John Stossel‘s latest column at Human Events focuses on the decision to replace Alexander Hamilton on the $10 bill.

Before the talk of replacing Hamilton, the movement to put a woman on U.S. currency targeted the $20 bill. That would be a better choice. Andrew Jackson was a violent man who ignored a Supreme Court ruling and killed thousands of Indians by forcing them off their land. But the government says it’s not ready to replace the $20 bill.

Jackson opposed central banking, founded in the U.S. by Hamilton. So maybe there’s poetic justice in Hamilton getting pushed aside by the central currency-printing bureaucracy he helped create.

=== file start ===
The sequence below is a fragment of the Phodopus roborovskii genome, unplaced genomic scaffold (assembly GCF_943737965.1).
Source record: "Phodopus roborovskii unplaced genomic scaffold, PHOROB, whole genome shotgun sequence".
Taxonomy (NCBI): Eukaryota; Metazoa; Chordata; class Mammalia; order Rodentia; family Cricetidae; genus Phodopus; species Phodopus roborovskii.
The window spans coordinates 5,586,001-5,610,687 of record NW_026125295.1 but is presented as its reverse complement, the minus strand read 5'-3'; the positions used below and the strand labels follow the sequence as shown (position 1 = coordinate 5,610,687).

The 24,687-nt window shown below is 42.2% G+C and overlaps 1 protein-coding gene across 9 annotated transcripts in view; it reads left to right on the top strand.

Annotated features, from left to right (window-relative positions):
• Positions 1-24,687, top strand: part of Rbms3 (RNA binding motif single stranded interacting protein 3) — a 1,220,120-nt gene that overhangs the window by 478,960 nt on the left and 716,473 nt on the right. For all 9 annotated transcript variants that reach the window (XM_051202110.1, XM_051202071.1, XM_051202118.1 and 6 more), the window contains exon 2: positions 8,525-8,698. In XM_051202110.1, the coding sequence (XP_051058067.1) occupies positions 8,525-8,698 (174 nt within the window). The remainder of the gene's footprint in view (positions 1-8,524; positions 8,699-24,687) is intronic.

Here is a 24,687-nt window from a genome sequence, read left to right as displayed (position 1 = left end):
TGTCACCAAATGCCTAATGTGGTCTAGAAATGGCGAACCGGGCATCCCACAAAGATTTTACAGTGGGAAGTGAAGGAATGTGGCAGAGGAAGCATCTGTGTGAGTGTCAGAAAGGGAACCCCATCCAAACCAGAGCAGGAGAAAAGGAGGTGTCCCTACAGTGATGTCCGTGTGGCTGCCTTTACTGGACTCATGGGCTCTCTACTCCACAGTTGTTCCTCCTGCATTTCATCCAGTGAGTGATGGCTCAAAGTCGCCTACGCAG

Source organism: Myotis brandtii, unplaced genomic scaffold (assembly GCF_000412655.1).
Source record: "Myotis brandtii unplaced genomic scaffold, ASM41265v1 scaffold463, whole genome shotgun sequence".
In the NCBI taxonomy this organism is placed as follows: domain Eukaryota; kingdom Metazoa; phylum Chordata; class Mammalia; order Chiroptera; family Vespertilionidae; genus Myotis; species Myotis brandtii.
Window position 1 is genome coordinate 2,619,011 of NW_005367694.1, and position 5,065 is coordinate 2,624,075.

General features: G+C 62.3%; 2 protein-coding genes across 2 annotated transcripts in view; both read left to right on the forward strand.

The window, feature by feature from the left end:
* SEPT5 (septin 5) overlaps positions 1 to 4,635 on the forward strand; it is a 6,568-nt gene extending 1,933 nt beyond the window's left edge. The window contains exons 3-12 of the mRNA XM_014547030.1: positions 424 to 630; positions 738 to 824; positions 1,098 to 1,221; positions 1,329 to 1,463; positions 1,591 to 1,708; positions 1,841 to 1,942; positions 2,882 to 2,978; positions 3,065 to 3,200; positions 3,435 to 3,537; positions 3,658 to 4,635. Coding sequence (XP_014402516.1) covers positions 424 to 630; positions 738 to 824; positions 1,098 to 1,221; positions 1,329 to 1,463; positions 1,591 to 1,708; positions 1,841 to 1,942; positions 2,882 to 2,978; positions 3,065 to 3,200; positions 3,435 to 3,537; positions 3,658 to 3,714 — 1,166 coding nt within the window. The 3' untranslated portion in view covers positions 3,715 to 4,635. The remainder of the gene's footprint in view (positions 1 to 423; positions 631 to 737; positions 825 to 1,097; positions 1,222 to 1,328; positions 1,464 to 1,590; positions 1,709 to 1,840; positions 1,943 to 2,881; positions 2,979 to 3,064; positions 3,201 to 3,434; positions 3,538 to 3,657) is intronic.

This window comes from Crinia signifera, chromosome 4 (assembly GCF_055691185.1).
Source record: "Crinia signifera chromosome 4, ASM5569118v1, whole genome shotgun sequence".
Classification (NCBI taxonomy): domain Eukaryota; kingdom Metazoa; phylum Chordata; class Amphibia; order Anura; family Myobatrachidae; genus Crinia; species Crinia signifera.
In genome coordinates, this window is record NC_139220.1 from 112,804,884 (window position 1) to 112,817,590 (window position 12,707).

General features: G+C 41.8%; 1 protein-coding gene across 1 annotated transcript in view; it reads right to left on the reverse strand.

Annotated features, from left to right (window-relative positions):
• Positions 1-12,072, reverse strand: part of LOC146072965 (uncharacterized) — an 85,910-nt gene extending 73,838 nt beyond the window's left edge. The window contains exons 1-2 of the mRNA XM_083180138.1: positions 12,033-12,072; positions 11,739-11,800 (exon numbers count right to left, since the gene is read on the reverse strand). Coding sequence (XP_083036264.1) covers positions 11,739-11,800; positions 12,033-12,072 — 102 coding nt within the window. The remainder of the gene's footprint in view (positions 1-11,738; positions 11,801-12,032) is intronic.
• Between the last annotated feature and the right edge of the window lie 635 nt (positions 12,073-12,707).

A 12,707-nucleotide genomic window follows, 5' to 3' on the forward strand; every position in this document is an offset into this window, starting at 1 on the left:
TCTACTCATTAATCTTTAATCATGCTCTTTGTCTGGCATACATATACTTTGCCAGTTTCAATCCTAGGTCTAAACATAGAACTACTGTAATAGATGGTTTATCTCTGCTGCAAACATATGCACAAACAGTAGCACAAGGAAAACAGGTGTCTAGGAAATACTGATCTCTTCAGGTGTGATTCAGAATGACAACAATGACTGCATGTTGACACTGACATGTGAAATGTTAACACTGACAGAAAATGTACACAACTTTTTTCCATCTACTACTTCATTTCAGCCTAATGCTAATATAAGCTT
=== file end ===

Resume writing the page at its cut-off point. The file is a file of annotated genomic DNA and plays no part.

But none of us would have to fight about whom to put on currency if it weren’t all created and printed by a central government. Bitcoin is private currency that comes in many forms. People who prefer dogs as the symbol of their money can even use the digital currency Dogecoin.

Private currencies aren’t just a 21st-century novelty. Numerous banks used to print their own competing currencies. Contrary to the claims of John Kenneth Galbraith and other left-wing economists, private competition tended to prevent runaway inflation and deep depressions.

Economist Thomas Hogan writes, “There were 1,600 private corporations issuing banknotes and an estimated 8,370 varieties of notes” in the 19th century, while the U.S. economy “grew at an average rate of 4.4 percent per year [and] the price level remained roughly constant.”